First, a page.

If you do not have `XOR`

, then of course you can do the same with ordinary "unchecked" sum, that is sum of 32-bit integers with "wrap around" (no "overflow checking", sometimes known as `unchecked`

context).

This is addition modulo 2^{32}. I will consider the "unsigned" case. If you 32-bit int uses two's complement, it is just the same. (To a mathematician, two's complement is still just addition (and multiplication) modulo 2^{32}, we only pick a different canonical representative for each equivalence class modulo 2^{32}.)

If we had had *all* the non-zero 32-bit integers, we would have:

```
1 + 2 + 3 + … + 4294967295 ≡ 2147483648
```

One way of realizing this is to take the first and the last term together, they give zero (modulo 2^{32}). Then the second term (`2`

) and the second-last term (`4294967294`

) also give zero. Thus all terms cancel except the middle one (`2147483648`

) which is then equal to the sum.

From this equality, imagine you subtract one of the numbers (call it `x`

) on both sides of the `≡`

symbol. From this, you see that you find the missing number by starting from `2147483648`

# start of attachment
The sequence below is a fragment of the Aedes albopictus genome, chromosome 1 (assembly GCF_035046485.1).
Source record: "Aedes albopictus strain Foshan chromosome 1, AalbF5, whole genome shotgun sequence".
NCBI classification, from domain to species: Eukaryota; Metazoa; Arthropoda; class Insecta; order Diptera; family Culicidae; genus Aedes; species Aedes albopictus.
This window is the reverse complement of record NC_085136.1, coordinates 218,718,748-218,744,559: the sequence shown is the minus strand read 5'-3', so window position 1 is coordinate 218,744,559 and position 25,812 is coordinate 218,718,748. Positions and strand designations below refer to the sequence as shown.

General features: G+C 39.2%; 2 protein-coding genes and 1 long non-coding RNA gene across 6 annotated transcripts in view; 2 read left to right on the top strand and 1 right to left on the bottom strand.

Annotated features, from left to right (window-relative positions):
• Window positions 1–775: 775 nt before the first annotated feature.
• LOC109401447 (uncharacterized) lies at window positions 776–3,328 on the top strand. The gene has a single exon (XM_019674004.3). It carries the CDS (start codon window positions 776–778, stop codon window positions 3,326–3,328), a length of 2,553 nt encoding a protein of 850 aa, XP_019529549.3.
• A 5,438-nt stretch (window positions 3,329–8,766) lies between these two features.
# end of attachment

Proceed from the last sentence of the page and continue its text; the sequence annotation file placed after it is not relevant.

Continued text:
and subtracting (still `unchecked`

) from that all of the numbers you are given. Then you end up with the missing number:

```
missingNumber ≡ 2147483648 - x1 - x2 - x3 - … - x4294967294
```

Of course, this is the same as moonshadow's solution, just carried out in the ring of integers modulo 2^{32}.

The elegant `XOR`

solution (sykora's answer) can also be written in the same way, and with that `XOR`

functions as both `+`

and `-`

at the same time. That is, if we had *all* the non-zero 32-bit integers, then

```
1 XOR 2 XOR 3 XOR … XOR 4294967295 ≡ 0
```

and then `XOR`

with the missing number `x`

on both sides of the `≡`

symbol to see that:

```
missingNumber ≡ x1 XOR x2 XOR x3 XOR … XOR x4294967294
```